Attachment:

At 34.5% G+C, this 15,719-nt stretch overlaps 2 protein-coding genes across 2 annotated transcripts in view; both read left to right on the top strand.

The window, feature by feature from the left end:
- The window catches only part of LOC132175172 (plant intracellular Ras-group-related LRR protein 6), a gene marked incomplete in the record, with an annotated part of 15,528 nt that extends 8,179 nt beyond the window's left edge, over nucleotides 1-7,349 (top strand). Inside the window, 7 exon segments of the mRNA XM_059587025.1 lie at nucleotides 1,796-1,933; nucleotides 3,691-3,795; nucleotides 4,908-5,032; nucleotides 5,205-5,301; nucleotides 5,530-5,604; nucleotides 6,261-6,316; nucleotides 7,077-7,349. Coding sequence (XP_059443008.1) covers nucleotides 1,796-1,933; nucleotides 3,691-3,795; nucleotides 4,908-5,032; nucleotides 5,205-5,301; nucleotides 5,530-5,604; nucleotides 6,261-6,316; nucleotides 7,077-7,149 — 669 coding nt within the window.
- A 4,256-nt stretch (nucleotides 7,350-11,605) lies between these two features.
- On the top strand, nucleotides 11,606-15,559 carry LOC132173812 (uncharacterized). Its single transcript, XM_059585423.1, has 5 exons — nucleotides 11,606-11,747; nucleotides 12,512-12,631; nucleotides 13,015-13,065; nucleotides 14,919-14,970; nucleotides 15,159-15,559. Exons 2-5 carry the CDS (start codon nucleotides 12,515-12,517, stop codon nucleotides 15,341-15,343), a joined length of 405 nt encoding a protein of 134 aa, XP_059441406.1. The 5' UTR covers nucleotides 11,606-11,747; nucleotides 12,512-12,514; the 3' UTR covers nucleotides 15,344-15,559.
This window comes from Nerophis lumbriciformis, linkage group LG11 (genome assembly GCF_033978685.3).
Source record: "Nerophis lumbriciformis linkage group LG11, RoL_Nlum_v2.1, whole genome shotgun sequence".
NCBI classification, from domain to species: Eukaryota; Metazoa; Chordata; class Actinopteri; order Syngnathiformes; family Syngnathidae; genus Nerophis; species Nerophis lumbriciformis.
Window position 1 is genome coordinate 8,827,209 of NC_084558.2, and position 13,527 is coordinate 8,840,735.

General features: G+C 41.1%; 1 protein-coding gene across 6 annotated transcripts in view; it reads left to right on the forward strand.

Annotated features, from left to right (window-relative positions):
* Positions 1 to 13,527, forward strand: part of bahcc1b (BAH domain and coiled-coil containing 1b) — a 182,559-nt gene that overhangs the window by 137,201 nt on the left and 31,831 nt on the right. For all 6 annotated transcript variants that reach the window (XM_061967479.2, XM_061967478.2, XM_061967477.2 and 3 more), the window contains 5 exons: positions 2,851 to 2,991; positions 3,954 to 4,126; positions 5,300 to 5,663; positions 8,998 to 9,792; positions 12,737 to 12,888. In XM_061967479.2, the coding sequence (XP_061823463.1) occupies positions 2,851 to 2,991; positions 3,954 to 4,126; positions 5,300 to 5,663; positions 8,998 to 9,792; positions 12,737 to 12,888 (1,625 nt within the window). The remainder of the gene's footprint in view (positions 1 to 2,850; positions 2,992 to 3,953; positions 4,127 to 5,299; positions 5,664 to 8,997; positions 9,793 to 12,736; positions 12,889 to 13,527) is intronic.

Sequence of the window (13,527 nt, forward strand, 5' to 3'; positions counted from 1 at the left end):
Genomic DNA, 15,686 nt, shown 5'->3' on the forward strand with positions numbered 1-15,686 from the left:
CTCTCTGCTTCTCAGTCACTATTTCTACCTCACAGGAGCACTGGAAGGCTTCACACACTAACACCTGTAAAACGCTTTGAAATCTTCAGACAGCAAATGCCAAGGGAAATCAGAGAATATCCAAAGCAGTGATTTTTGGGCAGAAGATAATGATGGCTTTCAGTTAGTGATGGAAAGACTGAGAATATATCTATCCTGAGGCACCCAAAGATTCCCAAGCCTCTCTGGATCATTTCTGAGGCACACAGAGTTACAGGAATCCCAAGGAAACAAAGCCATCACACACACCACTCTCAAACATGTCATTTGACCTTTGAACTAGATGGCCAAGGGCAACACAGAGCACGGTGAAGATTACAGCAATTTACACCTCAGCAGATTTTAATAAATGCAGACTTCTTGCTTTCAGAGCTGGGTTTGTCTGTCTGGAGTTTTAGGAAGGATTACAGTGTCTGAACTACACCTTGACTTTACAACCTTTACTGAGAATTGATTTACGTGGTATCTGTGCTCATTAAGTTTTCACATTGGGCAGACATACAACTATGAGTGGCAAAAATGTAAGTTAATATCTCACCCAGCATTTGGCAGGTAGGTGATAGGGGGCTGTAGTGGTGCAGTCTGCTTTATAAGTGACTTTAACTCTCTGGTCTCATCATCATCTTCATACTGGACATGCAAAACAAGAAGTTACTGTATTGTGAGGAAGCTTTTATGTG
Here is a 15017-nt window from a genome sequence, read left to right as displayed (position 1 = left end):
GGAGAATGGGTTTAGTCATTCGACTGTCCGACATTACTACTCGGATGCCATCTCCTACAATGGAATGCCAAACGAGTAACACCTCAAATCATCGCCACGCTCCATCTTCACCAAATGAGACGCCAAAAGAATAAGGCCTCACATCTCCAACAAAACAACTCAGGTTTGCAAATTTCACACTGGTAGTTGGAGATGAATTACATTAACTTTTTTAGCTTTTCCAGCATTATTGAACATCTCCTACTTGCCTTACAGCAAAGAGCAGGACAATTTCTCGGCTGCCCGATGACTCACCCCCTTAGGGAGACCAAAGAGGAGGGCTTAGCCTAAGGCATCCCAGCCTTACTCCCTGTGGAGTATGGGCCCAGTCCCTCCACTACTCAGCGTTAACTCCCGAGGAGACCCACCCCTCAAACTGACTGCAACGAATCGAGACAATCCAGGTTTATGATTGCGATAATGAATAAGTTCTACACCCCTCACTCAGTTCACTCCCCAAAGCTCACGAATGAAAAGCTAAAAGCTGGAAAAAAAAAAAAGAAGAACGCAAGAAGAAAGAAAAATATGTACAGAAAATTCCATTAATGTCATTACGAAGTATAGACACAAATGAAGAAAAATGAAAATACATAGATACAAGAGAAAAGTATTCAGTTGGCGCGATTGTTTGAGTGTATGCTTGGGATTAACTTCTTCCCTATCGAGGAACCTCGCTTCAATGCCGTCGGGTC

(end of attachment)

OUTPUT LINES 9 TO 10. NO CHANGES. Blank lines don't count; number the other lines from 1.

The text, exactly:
Window position 1 is genome coordinate 8,827,209 of NC_084558.2, and position 13,527 is coordinate 8,840,735.

General features: G+C 41.1%; 1 protein-coding gene across 6 annotated transcripts in view; it reads left to right on the forward strand.